Science And Psychology Of Color


Color is the aspect of things that is caused by differing qualities of light being reflected or emitted by them. To see color, you have to have light. When light hits objects, some of the wavelengths are absorbed and some are reflected, depending on the materials in the object. The reflected wavelengths are what we perceive as the object’s color. The world is full of light. Visible light is made of seven wavelength groups. These are the colors you see in a rainbow: red, orange, yellow, green, blue, indigo, and violet—VIBGYOR.

Color is all in the mind.

All light rays contain color. Light is made of electromagnetic waves. Different colors have different wavelengths, which is the distance between corresponding parts of two of the waves. The longest wavelength of light that humans can see is red. The shortest is violet. Ultraviolet has an even shorter wavelength, but humans cannot see it. Some birds and bees can see ultraviolet light. Infrared has a longer wavelength than red light, and humans can’t see this light but can feel the heat infrared generates.

Color is just a perception.

From the standpoint of physics, our perceptions are inherently false. What we see as a cell phone or a tiger are really just clouds of tiny particles held together by powerful electrical forces. But in spite of our disconnect from the true nature of reality, our perceptions are probably the most important condition of being alive. The magic of perception is that each person creates his or her own meaning through perception. And although our perception is personal, underlying much of it is a common thread that runs throughout humanity, and may also extend to other animals, as well.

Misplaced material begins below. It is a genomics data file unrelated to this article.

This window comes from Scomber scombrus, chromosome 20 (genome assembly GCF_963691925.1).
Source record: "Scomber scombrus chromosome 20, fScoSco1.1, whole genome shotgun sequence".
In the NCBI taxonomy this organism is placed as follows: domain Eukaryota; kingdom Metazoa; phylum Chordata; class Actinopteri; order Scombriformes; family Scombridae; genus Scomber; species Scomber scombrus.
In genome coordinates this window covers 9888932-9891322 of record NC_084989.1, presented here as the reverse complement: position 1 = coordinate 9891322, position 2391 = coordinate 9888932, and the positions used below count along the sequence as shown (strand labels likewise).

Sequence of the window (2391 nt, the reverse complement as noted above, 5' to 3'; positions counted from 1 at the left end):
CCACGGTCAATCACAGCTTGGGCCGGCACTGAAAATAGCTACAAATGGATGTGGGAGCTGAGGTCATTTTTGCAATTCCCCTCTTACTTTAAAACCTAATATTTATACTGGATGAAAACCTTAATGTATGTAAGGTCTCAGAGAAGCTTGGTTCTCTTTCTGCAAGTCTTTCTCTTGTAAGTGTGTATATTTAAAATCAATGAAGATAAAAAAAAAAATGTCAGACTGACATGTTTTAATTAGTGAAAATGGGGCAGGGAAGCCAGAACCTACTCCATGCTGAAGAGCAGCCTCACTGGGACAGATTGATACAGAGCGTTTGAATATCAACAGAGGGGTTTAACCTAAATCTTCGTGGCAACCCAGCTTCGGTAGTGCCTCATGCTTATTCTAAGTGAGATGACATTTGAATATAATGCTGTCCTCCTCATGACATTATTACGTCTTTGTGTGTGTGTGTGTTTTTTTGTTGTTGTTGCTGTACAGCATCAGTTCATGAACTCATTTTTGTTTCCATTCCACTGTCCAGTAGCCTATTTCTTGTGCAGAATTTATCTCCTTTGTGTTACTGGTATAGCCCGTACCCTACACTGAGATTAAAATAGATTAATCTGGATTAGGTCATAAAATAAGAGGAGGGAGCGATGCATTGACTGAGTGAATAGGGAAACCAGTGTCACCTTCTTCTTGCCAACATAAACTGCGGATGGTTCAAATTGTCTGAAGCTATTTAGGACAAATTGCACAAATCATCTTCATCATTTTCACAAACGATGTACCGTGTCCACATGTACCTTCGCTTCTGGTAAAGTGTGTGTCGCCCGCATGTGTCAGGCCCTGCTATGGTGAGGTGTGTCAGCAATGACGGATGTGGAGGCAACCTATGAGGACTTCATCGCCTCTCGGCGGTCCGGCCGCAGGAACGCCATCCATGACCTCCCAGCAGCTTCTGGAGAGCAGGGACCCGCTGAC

Take the color red. Unless you are color blind, the wavelengths of light that correspond to what we perceive as red will produce similar effects on people. The power of red also extends to the realm of sexual attraction. So, our perceptions of red are more than a conscious acknowledgement of a color found on tomatoes or roses or blood. There’s a subtle—often unconscious—act of creation that occurs every time red flashes before our eyes.

The only information that our color vision can use as an input are essentially the three red, green and blue filtered black and white images that we see. The colors we see do not exist in the physical world, rather, the physical world only has light of different wavelengths.

Color psychology is the study of hues as a determinant of human behavior. It influences perceptions that are not obvious, such as the taste of food. It can also enhance the effectiveness of placebos. For example, red or orange pills are generally used as stimulants. It can indeed influence a person; however, it is important to remember that these effects differ between people. Factors such as gender, age, and culture can influence how an individual perceives color.

Colors have deep subliminal meanings that affect our thinking and rational. They have symbolic meaning that changes among different cultures and countries.

Color psychology is also widely used in marketing and branding. Many marketers see color as an important part of marketing because color can be used to influence consumers’ emotions and perceptions of goods and services. Companies also use color when deciding on brand logos. These logos seem to attract more customers when the color of the brand logo matches the personality of the goods or services. However, colors are not only important for logos and products, but also for window displays in stores. Research shows that warm colors tended to attract spontaneous purchasers, despite cooler colors being more favorable.



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